In ancient times, disease was frequently viewed as a divine intervention or punishment. Early human beings attributed diseases to the influence of demons or spirits, and magic was a large part of treatment and prevention. As time passed, other interventions or treatments, such as the use of plant extracts, became more common.

As humans formed into societies and distinct cultural groups, two trends, or approaches, to medicine evolved. Sorcerers and priests embraced a magico-religious approach, whereas early physicians and scientists developed an empirico-rational approach. The empirico-rational approach was based on experience and observation and was practiced at first by priests but was adapted by nonclerical physicians. Modern medicine arose primarily from the empirico-rational approach as the human body and its functions became better known and as science led medical practice away from superstition and focus on the spiritual realm to include scientific processes and reasoning.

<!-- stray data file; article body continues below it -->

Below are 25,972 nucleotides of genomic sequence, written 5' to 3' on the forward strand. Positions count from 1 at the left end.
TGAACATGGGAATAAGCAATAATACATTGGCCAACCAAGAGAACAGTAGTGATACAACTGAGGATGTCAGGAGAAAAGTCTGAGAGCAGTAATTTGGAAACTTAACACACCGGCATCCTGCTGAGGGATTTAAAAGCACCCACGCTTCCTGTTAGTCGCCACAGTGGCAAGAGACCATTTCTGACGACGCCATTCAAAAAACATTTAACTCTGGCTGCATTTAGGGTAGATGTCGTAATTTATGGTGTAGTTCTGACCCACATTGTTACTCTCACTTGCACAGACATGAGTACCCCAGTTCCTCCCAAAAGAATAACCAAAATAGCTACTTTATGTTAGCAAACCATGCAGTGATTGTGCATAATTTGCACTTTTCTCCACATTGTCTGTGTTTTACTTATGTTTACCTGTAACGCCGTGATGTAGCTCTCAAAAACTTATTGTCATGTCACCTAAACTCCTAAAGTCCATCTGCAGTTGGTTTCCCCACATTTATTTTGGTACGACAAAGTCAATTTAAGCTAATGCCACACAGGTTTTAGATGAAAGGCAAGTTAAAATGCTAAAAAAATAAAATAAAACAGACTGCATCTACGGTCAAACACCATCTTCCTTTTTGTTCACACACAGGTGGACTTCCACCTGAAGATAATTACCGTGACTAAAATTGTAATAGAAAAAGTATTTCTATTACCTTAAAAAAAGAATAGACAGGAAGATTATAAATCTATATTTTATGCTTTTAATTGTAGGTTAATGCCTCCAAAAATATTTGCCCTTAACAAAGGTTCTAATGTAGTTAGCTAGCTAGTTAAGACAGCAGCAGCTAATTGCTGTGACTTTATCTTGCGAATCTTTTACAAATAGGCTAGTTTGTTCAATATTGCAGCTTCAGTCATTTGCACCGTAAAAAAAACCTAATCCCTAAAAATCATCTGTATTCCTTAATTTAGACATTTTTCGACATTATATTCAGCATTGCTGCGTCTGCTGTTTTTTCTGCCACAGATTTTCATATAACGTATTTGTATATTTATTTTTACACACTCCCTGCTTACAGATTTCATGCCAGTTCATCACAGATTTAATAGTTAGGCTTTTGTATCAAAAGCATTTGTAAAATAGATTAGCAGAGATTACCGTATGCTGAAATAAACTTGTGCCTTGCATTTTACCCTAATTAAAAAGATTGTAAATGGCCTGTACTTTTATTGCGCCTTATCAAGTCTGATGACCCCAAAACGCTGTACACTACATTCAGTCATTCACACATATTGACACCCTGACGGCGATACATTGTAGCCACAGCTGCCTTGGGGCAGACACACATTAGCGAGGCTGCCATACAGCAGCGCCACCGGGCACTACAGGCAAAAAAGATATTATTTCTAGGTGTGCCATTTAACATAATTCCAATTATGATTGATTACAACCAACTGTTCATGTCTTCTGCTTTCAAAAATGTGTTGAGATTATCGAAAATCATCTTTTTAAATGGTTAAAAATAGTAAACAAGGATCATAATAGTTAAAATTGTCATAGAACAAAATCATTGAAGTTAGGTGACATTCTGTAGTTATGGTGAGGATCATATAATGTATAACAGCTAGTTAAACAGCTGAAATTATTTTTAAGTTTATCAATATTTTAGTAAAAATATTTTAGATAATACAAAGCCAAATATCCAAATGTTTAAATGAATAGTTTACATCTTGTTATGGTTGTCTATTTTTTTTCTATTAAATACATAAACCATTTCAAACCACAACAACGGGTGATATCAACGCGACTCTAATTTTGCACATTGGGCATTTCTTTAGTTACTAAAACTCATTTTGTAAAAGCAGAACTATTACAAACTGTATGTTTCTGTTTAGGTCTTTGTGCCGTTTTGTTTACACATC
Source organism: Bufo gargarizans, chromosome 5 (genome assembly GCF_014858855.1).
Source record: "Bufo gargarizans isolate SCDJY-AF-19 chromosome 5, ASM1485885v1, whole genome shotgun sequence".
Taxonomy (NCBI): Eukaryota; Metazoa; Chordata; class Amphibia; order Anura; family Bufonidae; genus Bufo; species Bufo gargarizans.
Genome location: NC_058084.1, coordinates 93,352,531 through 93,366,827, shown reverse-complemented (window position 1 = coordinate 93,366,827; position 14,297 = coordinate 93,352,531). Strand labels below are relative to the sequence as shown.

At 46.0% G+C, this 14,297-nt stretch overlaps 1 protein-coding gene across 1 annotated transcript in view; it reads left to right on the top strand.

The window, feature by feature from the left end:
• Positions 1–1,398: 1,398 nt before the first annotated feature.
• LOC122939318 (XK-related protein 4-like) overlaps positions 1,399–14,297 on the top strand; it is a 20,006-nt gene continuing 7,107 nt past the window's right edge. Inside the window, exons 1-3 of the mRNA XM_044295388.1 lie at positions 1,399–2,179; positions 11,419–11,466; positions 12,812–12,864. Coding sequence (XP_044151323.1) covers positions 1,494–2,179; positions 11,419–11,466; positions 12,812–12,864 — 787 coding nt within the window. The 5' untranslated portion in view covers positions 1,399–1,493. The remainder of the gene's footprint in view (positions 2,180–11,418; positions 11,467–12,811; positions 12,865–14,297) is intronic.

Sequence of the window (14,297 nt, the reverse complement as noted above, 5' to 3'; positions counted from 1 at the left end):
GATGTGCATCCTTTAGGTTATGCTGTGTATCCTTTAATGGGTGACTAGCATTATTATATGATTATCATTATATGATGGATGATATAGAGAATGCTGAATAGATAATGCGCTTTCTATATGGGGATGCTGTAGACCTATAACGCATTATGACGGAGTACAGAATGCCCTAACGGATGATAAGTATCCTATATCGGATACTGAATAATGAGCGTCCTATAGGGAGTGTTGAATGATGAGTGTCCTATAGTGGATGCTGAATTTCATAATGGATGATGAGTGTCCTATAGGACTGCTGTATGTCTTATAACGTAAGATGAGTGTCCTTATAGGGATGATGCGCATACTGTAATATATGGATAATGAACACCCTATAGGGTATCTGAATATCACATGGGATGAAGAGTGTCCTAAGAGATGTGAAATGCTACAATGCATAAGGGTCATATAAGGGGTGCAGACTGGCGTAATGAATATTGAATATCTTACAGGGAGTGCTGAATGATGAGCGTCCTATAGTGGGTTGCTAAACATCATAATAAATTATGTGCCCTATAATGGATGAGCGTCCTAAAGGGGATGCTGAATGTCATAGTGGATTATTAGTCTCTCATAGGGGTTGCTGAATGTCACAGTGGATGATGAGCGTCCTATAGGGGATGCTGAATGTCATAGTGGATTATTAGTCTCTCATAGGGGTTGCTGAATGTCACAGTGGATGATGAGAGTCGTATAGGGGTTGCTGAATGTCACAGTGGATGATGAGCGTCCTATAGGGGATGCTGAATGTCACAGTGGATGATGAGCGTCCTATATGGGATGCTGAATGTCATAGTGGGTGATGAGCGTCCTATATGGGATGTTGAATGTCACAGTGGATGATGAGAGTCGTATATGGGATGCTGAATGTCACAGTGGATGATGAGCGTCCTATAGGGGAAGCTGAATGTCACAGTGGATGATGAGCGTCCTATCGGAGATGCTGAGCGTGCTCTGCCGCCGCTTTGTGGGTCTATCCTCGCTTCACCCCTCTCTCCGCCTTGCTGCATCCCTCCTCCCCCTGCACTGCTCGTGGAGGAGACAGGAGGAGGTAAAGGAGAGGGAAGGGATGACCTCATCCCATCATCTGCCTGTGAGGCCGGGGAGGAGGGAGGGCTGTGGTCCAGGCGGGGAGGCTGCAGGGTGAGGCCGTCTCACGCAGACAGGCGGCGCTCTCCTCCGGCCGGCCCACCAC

In the 17th century, William Harvey, an English physician and anatomist, demonstrated the dynamics of blood circulation (Donahue, 2011). Detailed studies of the organs, diseases, and processes, such as physiology and respiration, quickly followed, conducted by eminent physicians and scientists of the time. Medical debates focused on minute features of the body and how to treat particular diseases. Philosophies and theories developed that were largely reductionistic and deductive, focusing on cause and effect; the medical model quickly evolved.